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When simplicity is not parsimonious: a priori and a posteriori methods in historical biogeography

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Abstract:

Despite using the same null hypothesis, a priori and a posteriori approaches in historical biogeography differ fundamentally. Methods such as Component Analysis (CA) and Reconciled Tree Analysis (RTA) may eliminate or modify input data in order to maximize fit to the null hypothesis, by invoking assumptions 1 and 2. Methods such as Brooks Parsimony Analysis (BPA) modify the null hypothesis, if necessary, to maintain the integrity of the input data, as required by assumption 0. Two exemplars illustrate critical empirical differences between CA/RTA and BPA: (1) CA rather than BPA may select the incorrect general area cladogram for a set of data (2) BPA, not RTA, provides the most parsimonious interpretation of all available data and (3) secondary BPA, proposed in 1990, applied to data sets for which dispersal producing areas with reticulate histories is most parsimonious, provides biologically realistic interpretations of area cladograms. These observations lead to the conclusion that BPA and CA/RTA are designed to implement different research programmes based on different conceptual frameworks. BPA is designed to assess the biogeographic context of speciation events, whereas CA/RTA are designed to find the best fitting pattern of relationships among areas based on the taxa that inhabit them. Unique distributional elements and reticulate (hybrid) histories of areas are essential for explaining complex histories of speciation. The conceptual framework for BPA, thus, assumes biogeographical complexity, relying on parsimony as an explanatory tool to summarize complex results, whereas CA/RTA assumes biogeographical simplicity, assuming conceptual parsimony a priori.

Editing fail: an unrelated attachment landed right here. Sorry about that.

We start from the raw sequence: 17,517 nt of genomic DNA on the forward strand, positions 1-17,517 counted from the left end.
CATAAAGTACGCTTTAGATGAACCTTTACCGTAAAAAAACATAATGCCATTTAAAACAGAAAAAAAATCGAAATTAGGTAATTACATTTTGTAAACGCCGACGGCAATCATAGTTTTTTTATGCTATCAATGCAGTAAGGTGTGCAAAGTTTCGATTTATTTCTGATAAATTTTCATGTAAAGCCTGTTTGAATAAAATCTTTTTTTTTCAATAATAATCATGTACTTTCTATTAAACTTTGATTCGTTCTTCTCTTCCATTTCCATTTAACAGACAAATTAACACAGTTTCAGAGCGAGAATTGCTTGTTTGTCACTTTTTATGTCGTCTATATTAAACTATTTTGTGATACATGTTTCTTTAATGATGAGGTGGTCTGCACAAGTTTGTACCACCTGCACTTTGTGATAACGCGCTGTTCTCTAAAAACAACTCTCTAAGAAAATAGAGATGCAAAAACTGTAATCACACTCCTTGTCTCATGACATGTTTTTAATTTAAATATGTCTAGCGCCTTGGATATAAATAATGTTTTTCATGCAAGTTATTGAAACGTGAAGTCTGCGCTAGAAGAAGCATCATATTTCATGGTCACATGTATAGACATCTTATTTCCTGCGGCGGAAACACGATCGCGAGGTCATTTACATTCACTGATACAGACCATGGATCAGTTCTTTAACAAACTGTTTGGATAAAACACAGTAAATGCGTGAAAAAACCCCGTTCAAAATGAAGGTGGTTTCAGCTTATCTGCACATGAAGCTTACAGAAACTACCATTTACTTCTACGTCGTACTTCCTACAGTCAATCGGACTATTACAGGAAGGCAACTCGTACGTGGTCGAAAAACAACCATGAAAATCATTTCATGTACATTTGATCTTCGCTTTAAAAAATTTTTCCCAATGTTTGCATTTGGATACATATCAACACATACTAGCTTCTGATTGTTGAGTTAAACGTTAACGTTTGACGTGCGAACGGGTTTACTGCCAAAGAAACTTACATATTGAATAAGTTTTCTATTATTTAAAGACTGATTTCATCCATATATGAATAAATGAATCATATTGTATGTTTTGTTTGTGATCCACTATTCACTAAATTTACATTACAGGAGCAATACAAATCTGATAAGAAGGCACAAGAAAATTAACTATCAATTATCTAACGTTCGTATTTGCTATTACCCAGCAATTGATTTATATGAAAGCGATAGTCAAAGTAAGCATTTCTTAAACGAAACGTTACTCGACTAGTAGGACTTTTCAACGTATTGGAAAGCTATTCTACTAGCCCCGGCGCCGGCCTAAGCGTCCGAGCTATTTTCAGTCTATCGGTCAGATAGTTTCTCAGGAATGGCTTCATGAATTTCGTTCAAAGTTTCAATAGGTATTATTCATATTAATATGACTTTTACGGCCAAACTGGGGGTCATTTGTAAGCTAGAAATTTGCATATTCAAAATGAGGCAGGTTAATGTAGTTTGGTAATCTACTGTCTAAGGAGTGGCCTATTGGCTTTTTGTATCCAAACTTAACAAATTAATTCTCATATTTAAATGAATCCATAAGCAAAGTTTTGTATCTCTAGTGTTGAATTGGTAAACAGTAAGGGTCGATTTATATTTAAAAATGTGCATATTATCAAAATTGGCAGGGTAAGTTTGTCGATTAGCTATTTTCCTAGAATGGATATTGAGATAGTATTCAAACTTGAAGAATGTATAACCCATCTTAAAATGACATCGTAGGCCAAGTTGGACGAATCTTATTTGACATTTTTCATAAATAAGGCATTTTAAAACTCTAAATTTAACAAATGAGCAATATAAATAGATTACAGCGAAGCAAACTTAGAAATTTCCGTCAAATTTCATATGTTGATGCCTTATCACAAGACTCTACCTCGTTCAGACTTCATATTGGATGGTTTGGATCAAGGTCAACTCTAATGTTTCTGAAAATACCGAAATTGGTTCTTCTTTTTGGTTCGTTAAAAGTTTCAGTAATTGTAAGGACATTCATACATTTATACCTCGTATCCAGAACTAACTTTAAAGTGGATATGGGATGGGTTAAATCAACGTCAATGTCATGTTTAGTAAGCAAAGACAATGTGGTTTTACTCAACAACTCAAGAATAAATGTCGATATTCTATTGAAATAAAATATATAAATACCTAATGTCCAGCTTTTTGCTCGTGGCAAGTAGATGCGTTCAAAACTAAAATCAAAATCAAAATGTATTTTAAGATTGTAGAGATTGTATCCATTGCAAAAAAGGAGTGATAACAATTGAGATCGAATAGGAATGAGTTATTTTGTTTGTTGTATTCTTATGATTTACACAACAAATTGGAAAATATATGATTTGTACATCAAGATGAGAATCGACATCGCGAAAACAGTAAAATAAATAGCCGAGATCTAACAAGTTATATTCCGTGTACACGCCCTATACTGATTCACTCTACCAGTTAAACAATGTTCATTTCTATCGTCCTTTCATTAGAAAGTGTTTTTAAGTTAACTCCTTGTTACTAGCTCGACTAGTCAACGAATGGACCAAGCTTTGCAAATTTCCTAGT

Keywords: Brooks Parsimony Analysis; Component Analysis; Historical biogeography; Reconciled Tree Analysis; a posteriori methods; a priori methods; logical consistency; null hypothesis; parsimony; phylogenetic systematics; total evidence

Document Type: Research Article

Affiliations: 1: Section Theoretical Biology and Phylogenetics, Institute of Evolutionary and Ecological Sciences, Leiden University, PO Box 9516, 2300 RA Leiden, The Netherlands. 2: Department of Zoology, University of Toronto, M5S 3G5 Toronto, Ontario, Canada.

Publication date: January 1, 2001

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